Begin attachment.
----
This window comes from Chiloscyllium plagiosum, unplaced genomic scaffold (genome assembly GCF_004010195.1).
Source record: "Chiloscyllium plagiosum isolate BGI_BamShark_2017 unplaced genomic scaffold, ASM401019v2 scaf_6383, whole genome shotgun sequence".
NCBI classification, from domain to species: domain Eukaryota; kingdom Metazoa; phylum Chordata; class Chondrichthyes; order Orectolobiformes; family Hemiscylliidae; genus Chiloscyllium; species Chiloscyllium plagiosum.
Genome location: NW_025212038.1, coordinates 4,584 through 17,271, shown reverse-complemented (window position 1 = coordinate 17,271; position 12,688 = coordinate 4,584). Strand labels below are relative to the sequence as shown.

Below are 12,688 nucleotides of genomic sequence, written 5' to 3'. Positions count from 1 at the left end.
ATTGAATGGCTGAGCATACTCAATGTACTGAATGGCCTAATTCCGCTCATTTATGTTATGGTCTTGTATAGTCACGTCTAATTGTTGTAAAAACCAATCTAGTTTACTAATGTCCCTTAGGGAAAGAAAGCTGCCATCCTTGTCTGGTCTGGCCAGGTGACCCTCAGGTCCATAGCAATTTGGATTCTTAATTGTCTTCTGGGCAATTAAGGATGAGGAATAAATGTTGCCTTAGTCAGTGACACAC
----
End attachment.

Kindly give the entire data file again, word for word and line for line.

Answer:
This window comes from Chiloscyllium plagiosum, unplaced genomic scaffold (genome assembly GCF_004010195.1).
Source record: "Chiloscyllium plagiosum isolate BGI_BamShark_2017 unplaced genomic scaffold, ASM401019v2 scaf_6383, whole genome shotgun sequence".
NCBI classification, from domain to species: domain Eukaryota; kingdom Metazoa; phylum Chordata; class Chondrichthyes; order Orectolobiformes; family Hemiscylliidae; genus Chiloscyllium; species Chiloscyllium plagiosum.
Genome location: NW_025212038.1, coordinates 4,584 through 17,271, shown reverse-complemented (window position 1 = coordinate 17,271; position 12,688 = coordinate 4,584). Strand labels below are relative to the sequence as shown.

Below are 12,688 nucleotides of genomic sequence, written 5' to 3'. Positions count from 1 at the left end.
ATTGAATGGCTGAGCATACTCAATGTACTGAATGGCCTAATTCCGCTCATTTATGTTATGGTCTTGTATAGTCACGTCTAATTGTTGTAAAAACCAATCTAGTTTACTAATGTCCCTTAGGGAAAGAAAGCTGCCATCCTTGTCTGGTCTGGCCAGGTGACCCTCAGGTCCATAGCAATTTGGATTCTTAATTGTCTTCTGGGCAATTAAGGATGAGGAATAAATGTTGCCTTAGTCAGTGACACAC